Studies published by the ADE Prevention Study Group indicate that prevention strategies targeting systems rather than individuals are more effective in reducing errors [13]. Computerized physician order entry (CPOE) has been recommended by the Leapfrog group as a major step to improve patient safety in the USA [10]. CPOE could eliminate many of the problems associated with manual drug order writing [1] by decreasing the occurrence of illegible orders, inappropriate doses and incomplete orders [14], which results in a substantial reduction in medication errors of 55% to 80% [7, 1517]. On the other hand, less sophisticated or older CPOE systems may have the potential to introduce new problems [1822]. Until now, CPOE has never been shown to decrease patient morbidity or mortality [23], but seems to be especially helpful in preventing minor errors [17, 22]. An intensive care information system (ICIS) is a computerized system specifically designed for the ICU. All recent commercial ICISs have incorporated CPOE, and some systems combine this with varying degrees of clinical decision support systems (CDSSs). Only a few authors have studied the impact of CPOE in the ICU, and even less have investigated the occurrence of medication prescription errors before and after the implementation of an ICIS [22, 2427]. A recent article by Shulman and colleagues [22] showed that CPOE without CDSS was able to eliminate many of the minor errors, but introduced new, potentially more serious errors in their ICU.

In one unit of our ICU, we implemented an ICIS with incorporated CPOE and a moderate level of CDSS. The objective of this study was to evaluate and compare the incidence and severity of medication prescribing errors (MPEs) between this CPOE unit and paper-based units.

Materials and methods

Setting

The study was conducted in a tertiary care University Hospital over a five week period (21 March to 28 April, 2004). The 22-bed surgical ICU was divided into three adjacent units of 8, 6 and 8 beds.

Study design

A prospective, controlled cross-sectional trial was conducted in two paper-based units (PB-Us; total of 14 beds (8 + 6)) versus one computerized unit (C-U; 8 beds), 10 months after implementation of the ICIS in the latter unit. Patients were randomly assigned to either of these units by an independent nurse. All units had a similar case mix of patients. Medical staff, consisting of five senior intensivists and three residents, rotated continuously over these units, usually on a one-week basis. One month after the completion of the study, the ICIS was implemented in the two other remaining units. Approval of the ethics committee was obtained; informed consent was waived.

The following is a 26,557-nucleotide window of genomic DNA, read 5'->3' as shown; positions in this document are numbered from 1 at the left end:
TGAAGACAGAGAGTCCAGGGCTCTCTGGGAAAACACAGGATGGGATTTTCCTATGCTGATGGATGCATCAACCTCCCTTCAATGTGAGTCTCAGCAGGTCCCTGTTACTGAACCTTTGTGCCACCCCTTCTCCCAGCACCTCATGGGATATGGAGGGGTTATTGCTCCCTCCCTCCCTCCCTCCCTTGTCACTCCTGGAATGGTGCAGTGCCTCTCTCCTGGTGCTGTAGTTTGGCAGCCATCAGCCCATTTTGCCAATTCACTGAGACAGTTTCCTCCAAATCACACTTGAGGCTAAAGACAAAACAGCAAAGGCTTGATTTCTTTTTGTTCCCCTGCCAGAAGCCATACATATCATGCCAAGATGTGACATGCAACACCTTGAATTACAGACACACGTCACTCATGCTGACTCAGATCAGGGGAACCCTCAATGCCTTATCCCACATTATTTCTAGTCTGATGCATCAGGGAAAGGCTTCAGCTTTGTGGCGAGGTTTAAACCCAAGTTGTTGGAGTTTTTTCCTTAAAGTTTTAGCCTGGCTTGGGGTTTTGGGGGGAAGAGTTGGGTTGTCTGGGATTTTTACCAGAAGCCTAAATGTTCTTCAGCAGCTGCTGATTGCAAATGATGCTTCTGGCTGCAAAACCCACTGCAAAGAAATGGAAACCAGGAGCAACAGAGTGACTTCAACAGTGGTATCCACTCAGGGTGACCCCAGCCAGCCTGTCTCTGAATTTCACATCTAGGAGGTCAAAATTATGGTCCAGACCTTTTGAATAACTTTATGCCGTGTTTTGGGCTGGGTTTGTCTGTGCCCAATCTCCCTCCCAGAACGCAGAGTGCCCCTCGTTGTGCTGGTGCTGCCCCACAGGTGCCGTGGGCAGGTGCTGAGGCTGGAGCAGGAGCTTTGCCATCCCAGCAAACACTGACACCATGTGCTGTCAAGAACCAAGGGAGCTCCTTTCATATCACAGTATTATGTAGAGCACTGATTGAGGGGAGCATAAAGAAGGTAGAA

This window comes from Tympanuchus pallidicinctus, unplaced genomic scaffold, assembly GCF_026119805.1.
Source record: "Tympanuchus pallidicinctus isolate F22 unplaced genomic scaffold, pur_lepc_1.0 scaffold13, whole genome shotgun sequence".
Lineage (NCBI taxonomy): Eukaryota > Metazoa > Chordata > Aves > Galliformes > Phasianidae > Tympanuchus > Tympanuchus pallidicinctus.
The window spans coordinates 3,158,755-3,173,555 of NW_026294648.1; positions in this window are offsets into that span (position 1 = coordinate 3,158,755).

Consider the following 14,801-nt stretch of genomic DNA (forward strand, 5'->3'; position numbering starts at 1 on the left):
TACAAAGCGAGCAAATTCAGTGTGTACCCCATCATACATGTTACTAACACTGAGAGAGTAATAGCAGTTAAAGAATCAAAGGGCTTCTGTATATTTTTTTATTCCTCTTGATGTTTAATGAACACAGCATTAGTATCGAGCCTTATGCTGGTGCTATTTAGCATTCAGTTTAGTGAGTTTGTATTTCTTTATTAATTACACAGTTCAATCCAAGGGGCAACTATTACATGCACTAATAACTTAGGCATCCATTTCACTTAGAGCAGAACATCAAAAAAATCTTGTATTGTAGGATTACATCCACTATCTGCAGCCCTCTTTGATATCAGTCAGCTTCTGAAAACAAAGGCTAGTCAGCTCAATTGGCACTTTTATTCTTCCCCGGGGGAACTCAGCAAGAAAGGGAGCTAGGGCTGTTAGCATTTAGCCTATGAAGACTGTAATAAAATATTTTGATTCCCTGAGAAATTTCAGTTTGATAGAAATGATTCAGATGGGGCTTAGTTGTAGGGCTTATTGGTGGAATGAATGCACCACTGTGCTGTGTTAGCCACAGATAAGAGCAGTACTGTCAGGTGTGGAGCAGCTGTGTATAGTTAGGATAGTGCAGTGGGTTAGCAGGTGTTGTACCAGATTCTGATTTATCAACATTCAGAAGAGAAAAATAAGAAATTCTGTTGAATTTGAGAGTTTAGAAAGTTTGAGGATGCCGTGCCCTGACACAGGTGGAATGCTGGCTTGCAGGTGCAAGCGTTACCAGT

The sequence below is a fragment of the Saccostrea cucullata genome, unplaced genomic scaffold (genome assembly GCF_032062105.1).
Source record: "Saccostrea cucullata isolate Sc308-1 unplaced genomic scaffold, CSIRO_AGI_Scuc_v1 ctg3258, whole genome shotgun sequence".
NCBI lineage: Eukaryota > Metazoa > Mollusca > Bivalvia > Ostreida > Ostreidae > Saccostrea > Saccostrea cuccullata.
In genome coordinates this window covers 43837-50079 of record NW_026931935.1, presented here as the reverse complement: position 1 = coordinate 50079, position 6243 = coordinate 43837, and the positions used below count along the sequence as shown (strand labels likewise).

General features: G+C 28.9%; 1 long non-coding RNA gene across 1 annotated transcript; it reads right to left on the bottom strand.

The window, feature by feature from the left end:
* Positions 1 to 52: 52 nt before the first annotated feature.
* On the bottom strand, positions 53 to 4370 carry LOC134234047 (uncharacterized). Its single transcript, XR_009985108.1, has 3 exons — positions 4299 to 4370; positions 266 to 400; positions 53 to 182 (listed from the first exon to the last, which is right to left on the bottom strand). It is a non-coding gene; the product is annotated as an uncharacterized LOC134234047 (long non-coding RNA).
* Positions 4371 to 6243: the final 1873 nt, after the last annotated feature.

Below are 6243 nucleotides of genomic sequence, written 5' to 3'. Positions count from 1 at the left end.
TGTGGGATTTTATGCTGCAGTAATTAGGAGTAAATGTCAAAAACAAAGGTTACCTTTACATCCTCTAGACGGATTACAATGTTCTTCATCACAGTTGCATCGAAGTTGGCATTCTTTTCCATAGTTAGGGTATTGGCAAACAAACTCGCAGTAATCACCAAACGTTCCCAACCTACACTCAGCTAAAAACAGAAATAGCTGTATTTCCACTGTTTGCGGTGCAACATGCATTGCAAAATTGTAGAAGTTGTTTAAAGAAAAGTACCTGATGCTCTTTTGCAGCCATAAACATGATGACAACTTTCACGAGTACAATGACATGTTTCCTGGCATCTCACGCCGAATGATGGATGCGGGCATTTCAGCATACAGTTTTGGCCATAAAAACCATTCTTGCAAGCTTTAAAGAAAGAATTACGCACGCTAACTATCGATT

A surgical ICU-independent clinical pharmacist with experience in medication errors analyzed every medication order of randomly selected patients during this five week period and recorded every possible MPE. Physicians and nursing staff at the units were completely unaware of the ongoing study. As it was not possible to screen every patient on a daily basis because of lack of time, patients were picked with a minimal pause of one day between selections. All medication and fluid prescriptions were checked for errors in:

1. Drug (brand or generic) name (illegible, abbreviations, wrong name).

2. Dosing (overdose, underdose, dose omitted).

3. Dosage interval (incorrect dosage interval, dosage interval omitted).

4. Pharmaceutical form.

5. Preparation instructions (incorrect or omitted solvent or dilution, if not available on standard nursing charts).

6. Adequate drug monitoring (no monitoring, wrong drug monitoring, if necessary according to normal hospital practice).

7. Route of administration (incorrect route, route omitted).

8. Infusion rate of continuous medication (wrong rate, rate omitted).

9. Double prescriptions.

10. Clinically important drug-drug interactions.

11. Contra-indications to the prescribed drug.

12. Known allergy to the prescribed drug.